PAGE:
In this paper I aim to inquire about the problem of change within Husserl’s phenomenological conception of temporality. Through an overturn of the usual way with which Husserl’s theses are approached, firstly I intend to discuss about the different and articulated modes with which Husserl has progressively developed his awareness of the importance of a such question. I then try to underline in what way such awareness led Husserl to adopt a progressively more explicitly ontological approach. Such an ontological turn has important effects on the ways in which Husserl understands the notion of time in his later writings, insofar as terms such as transition, process, change, event and the like become central in order to characterize not only what happens, but also the very transcendental field of reference of happenings. In other words, Husserl progressively, though not without hesitations and afterthoughts, gets to consider the very transcendental structure of manifestation of phenomena in terms of process. Ultimately the becoming of the transcendental thus becomes, if not the certain port, at least a visible goal for the phenomenological reflection on temporality. In this respect this paper suggests the opportunity to understand such perspective under the general and synthetic label of metamorphosis, that is, structural processual change.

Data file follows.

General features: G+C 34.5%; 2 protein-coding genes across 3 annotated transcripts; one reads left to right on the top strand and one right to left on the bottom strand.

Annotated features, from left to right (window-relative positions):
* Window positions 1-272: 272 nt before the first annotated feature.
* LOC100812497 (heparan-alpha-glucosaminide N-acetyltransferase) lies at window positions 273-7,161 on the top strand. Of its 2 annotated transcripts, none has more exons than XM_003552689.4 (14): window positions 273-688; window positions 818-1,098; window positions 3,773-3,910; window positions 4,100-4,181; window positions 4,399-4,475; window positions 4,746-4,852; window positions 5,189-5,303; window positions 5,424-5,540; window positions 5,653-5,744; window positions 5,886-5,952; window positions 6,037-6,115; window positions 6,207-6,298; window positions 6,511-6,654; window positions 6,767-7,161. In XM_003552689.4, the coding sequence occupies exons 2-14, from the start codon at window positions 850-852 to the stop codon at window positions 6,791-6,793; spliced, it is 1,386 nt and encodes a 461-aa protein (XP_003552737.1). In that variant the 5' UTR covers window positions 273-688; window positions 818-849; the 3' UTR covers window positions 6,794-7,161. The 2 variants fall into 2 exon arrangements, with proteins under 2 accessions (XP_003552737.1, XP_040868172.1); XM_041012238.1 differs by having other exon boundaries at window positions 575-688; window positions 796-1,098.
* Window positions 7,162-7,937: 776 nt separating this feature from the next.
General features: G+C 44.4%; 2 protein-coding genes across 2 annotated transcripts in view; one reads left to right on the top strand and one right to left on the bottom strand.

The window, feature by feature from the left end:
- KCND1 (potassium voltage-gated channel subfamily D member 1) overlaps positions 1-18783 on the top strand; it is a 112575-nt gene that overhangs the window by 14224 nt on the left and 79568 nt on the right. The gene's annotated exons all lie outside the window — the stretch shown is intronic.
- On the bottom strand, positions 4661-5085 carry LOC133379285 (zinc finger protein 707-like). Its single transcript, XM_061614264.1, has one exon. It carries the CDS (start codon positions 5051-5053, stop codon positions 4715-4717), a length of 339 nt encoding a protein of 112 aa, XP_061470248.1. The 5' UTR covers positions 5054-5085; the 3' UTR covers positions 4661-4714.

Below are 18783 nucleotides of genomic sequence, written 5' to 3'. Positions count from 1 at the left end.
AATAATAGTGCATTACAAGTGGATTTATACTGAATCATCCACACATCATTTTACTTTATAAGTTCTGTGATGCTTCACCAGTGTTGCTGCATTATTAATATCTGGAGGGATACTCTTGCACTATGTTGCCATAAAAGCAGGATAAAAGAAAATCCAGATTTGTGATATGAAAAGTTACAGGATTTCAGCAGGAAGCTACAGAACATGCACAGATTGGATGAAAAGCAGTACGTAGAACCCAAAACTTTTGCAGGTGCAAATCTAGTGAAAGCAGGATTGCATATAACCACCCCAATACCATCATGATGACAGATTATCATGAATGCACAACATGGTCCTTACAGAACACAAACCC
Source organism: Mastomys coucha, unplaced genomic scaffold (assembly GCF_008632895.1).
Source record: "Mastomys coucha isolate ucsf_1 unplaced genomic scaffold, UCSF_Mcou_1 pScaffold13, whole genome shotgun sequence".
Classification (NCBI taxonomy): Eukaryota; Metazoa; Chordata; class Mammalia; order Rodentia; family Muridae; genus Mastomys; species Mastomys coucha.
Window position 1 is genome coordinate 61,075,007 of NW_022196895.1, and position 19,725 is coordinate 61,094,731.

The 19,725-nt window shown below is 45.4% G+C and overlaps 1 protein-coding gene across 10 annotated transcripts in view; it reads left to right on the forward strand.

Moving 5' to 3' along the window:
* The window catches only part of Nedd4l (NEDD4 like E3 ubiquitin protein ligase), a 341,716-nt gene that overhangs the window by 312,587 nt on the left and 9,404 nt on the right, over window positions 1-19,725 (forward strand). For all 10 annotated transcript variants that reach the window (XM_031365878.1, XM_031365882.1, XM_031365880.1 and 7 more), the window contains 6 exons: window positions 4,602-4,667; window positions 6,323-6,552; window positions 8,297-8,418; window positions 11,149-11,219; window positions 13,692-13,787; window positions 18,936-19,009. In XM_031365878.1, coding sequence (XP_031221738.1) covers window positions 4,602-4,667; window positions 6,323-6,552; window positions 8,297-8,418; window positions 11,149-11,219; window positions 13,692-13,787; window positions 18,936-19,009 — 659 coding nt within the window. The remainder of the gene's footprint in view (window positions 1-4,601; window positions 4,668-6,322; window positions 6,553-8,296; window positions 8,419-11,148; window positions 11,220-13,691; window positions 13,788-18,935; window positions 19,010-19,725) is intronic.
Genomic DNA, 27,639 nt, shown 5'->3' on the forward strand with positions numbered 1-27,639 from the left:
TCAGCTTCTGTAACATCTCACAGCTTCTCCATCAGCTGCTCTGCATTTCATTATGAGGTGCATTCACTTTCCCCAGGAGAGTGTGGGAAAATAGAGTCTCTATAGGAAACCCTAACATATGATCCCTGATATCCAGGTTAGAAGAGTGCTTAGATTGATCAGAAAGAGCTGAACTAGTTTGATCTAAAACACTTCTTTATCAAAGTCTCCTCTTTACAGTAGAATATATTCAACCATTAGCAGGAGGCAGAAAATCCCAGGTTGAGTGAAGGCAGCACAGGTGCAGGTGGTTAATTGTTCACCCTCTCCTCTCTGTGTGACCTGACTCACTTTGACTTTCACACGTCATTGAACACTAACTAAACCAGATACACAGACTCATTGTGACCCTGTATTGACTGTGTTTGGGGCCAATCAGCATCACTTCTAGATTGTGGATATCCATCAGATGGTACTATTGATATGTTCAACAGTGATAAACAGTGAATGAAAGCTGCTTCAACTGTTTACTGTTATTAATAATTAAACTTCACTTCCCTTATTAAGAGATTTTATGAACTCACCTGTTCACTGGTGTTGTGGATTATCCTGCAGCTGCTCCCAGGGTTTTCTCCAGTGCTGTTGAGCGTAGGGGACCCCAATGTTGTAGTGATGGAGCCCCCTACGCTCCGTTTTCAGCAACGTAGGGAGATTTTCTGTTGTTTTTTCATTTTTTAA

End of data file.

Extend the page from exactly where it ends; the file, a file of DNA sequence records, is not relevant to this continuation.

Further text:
Keywords: Phenomenology, ontology, process, time, change.